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Why Did Jesus, Moses, the Buddha, and Mohammed Cross the Road?

Mack: “Does that mean all roads will lead to you?”  Jesus: “Not at all… Most roads don’t lead anywhere. What it does mean is that I will travel any road to find you.”

If we think Papa, Jesus & Sarayu are a more-or-less accurate depiction of the character of the real God of the Bible (and I do), then sooner or later we have to start finding fresh ways to relate to people of non-Jesus-y religions.

The good news of Jesus is often presented not as news, but as a sales pitch about a religious product–postmortem real estate in a good neighborhood (a.k.a., ‘heaven’), which can be obtained by following a certain religious technique (Obeying the 10 commandments, going to church, praying a particular set of words, adopting a certain belief system, etc).  When we buy into this, our relationships with those who follow a different technique (the one taught them by Buddha, for example) get awkward, and we start feeling like we ought to become salespeople to them, because just being their friend is not enough.

Methinks some rethinking is needed.

One who has done some good thinking on this subject is Brian McLaren.  His previous books have always been great for me, and I am looking forward to reading his new book–Why Did Jesus, Moses, the Buddha, and Mohammed Cross the Road? Christian Identity in a Multi-Faith World.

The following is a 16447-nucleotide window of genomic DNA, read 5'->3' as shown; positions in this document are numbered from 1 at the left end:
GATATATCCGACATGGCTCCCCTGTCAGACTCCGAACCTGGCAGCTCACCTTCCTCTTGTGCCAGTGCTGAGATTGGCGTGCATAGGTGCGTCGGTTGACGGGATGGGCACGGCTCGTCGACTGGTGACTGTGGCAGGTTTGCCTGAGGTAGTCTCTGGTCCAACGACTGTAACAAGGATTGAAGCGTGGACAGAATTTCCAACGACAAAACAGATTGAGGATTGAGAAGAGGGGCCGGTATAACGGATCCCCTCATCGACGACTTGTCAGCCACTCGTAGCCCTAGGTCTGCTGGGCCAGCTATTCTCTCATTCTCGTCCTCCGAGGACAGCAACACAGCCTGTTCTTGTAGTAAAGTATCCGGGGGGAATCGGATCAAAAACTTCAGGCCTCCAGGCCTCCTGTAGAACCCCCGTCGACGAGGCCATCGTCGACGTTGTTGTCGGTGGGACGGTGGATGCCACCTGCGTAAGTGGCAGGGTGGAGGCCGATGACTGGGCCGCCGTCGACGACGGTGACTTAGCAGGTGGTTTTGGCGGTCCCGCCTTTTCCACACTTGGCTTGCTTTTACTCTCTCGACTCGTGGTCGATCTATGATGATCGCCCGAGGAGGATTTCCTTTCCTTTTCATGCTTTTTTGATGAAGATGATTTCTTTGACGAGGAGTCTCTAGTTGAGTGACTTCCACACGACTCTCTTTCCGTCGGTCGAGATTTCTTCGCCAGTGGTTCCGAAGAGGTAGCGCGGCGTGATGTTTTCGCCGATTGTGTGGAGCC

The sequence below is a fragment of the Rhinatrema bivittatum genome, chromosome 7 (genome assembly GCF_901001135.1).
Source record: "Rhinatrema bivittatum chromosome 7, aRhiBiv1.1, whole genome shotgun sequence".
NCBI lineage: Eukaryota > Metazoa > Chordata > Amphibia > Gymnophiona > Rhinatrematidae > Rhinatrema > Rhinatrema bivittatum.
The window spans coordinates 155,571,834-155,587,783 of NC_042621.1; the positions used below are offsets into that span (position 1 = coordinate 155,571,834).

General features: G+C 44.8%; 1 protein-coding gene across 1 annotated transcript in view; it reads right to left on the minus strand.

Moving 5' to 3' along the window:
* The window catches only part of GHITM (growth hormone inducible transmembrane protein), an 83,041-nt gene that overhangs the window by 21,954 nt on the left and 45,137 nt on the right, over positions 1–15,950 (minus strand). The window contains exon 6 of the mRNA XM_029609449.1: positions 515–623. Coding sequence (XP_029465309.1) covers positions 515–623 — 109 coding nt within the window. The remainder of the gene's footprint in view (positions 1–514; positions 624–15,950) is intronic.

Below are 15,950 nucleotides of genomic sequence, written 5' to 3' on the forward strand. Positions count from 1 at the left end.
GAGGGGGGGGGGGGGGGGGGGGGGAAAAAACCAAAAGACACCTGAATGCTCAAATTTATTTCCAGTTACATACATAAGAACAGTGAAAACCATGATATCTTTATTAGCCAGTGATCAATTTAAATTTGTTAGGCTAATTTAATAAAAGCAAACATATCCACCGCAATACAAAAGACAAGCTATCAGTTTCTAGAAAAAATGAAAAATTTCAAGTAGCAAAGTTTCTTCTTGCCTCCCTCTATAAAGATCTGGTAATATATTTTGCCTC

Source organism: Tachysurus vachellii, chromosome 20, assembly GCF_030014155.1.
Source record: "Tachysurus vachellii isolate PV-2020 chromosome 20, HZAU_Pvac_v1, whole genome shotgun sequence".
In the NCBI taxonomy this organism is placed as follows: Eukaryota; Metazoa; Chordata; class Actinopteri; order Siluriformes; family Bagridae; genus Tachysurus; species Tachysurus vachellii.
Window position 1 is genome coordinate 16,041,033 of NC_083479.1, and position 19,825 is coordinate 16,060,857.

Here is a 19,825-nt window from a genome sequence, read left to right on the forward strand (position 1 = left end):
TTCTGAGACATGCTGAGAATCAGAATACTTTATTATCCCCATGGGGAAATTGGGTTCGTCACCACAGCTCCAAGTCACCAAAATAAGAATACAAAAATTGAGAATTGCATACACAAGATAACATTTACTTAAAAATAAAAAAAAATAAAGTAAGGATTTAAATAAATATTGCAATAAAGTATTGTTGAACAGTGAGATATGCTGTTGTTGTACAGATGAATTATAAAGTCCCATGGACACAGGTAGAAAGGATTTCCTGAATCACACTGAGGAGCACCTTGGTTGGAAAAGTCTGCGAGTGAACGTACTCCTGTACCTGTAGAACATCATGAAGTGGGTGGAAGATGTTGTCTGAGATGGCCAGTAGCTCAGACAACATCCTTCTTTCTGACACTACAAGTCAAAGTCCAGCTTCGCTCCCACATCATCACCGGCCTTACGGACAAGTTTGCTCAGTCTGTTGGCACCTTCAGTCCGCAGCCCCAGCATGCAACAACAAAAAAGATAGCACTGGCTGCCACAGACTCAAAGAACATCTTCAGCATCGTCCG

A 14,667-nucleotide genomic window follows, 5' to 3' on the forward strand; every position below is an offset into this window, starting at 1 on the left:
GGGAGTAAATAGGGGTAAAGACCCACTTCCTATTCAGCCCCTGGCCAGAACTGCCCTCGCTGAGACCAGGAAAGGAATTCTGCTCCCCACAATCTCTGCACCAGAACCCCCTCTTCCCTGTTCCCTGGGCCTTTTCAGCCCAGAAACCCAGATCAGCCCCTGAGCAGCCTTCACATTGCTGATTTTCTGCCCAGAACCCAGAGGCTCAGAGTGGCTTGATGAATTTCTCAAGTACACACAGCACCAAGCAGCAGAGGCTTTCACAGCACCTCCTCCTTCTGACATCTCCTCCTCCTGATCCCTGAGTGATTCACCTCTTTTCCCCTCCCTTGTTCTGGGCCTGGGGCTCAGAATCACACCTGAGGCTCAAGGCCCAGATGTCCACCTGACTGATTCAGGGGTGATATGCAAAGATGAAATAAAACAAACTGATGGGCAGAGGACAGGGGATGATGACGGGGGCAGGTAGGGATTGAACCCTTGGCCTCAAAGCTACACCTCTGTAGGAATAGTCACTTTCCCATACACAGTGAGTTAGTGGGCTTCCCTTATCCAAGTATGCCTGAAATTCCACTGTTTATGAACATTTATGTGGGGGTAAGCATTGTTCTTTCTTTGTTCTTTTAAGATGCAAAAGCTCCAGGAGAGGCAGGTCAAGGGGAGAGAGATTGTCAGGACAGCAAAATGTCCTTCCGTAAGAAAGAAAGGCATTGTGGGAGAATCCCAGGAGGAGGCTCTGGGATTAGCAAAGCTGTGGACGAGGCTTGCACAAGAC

If you found The Shack thought-provoking in a good way, I bet Brian’s book would provoke your thoughts even more, and in a similar direction.


NOTE: I am ShackBibleGuy, and I approved this message.
Nobody asked me or paid me to promote this book. 
I just think it looks cool and wanted to share.


One Response

  1. I use the salesperson analogy all the time to describe how I feel about religion’s teachings about evangelism! Good to see I’m not the only one who feels that way. Seeing everyone as either fellow salespeople or potential customers is quite isolating sometimes. Will give that book a look.

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